Health outcomes and provider choice under full practice authority for certified nurse-midwives
Lauren Hoehn-Velasco et al.
Journal of Health Economics, December 2023
Full practice authority grants non-physician providers the ability to manage patient care without physician oversight or direct collaboration. In this study, we consider whether full practice authority for certified nurse-midwives (CNMs/CMs) leads to changes in health outcomes or CNM/CM use. Using U.S. birth certificate and death certificate records over 2008-2019, we show that CNM/CM full practice authority led to little change in obstetric outcomes, maternal mortality, or neonatal mortality. Instead, full practice authority increases (reported) CNM/CM-attended deliveries by one percentage point while decreasing (reported) physician-attended births. We then explore the mechanisms behind the increase in CNM/CM-attended deliveries, demonstrating that the rise in CNM/CM-attended deliveries represents higher use of existing CNM/CMs and is not fully explainable by improved reporting of CNM/CM deliveries or changes in CNM/CM labor supply.
Seeing is Believing: The Effects of Optometrist Scope of Practice Expansion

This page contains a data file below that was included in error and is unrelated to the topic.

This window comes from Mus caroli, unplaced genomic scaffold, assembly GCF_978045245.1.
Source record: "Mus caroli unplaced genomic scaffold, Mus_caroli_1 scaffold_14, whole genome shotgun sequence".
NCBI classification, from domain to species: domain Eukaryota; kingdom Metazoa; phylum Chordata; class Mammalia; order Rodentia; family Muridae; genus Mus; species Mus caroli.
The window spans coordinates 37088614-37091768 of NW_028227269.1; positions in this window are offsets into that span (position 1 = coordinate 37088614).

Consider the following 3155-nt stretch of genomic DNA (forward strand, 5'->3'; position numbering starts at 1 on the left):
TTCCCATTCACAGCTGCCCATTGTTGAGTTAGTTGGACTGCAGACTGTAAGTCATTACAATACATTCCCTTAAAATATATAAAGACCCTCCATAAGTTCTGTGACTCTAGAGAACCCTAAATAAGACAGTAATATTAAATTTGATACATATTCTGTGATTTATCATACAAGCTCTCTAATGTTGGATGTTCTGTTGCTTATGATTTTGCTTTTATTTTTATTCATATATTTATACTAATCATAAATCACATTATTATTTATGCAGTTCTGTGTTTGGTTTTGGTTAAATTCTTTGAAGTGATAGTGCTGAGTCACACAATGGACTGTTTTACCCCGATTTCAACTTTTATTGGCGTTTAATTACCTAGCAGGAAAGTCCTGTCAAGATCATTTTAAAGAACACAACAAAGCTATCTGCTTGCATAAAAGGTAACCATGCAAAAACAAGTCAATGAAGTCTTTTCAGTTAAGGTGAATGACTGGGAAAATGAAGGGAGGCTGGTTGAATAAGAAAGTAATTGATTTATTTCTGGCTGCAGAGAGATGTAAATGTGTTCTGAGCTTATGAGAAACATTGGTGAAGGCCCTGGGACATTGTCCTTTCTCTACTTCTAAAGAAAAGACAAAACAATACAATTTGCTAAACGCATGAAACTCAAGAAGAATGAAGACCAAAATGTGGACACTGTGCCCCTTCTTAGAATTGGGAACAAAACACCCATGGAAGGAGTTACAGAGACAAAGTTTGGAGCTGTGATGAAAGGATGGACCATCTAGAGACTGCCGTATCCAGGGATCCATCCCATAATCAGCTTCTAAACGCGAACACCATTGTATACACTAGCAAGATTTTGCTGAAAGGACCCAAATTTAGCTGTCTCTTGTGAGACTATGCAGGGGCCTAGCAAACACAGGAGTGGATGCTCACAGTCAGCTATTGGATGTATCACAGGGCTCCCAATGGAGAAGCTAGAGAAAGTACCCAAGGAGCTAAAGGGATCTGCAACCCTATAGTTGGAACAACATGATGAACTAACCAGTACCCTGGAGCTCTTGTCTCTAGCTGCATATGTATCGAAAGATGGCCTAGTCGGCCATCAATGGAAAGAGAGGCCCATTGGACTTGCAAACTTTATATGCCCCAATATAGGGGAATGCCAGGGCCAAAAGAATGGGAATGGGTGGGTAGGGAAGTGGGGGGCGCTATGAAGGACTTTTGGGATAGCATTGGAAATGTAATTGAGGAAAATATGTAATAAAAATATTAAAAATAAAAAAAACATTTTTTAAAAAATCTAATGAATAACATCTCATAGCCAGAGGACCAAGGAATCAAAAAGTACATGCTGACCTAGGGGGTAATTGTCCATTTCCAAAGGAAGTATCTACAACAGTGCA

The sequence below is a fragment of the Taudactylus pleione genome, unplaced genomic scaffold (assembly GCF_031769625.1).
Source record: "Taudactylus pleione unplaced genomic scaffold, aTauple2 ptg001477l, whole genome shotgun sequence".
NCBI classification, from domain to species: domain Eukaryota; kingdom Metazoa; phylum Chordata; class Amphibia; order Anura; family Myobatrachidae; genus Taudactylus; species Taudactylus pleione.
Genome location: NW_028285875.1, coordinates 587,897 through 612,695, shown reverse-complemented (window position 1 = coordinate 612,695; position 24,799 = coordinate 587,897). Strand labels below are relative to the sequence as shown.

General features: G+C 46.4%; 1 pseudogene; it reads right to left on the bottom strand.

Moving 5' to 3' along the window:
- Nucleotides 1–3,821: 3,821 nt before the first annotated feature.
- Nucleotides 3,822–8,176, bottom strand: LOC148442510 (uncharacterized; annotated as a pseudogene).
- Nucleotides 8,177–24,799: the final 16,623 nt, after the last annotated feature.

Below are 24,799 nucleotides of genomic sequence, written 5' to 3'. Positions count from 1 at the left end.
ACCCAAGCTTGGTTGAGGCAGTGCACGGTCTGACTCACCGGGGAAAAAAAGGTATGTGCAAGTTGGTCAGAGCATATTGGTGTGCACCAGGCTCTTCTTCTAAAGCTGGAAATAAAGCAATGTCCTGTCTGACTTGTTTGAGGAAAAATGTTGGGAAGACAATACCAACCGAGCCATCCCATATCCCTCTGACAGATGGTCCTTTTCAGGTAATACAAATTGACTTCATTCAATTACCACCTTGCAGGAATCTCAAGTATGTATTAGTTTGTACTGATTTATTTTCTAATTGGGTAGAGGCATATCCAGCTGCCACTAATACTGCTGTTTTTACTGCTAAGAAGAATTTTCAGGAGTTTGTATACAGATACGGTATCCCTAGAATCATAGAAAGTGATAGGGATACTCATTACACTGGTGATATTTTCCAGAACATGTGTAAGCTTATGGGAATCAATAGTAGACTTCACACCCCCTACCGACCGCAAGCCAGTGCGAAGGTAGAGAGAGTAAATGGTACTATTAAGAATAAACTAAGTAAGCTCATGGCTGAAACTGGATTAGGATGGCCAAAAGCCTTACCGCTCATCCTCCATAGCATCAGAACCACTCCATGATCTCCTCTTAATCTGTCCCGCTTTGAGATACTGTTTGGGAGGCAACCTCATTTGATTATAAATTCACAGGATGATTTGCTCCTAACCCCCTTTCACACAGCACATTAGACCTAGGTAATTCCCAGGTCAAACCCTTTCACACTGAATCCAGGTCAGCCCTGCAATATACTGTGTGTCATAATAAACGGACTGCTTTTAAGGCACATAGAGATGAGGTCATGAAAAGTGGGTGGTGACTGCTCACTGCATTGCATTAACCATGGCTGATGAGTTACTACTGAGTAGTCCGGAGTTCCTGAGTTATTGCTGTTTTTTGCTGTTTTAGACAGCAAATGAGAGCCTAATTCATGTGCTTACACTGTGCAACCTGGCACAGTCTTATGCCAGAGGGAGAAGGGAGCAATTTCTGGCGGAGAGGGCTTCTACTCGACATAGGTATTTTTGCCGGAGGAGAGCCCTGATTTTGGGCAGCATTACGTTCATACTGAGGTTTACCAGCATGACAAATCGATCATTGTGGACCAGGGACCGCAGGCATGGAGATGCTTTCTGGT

Kihwan Bae, Edward Timmons & Protik Nandy
West Virginia University Working Paper, August 2023
We examine how the emergence of optometrists as new "eye doctors" due to a scope of practice expansion affected population eye health outcomes and optometrist earnings in the United States. Using the staggered adoption of optometrist prescription authority across states, we find suggestive evidence that optometrist scope of practice expansion reduced vision impairment and mitigated racial and ethnic disparities in eye health. We also find that the policy change is associated with an increase in hourly wages among optometrists who are not self-employed. These findings imply that allowing optometrists to use medications for eye treatments effectively expanded the primary eye care workforce and therefore improved public eye health.
The Corporatization of Independent Hospitals
Elena Andreyeva et al.
NBER Working Paper, October 2023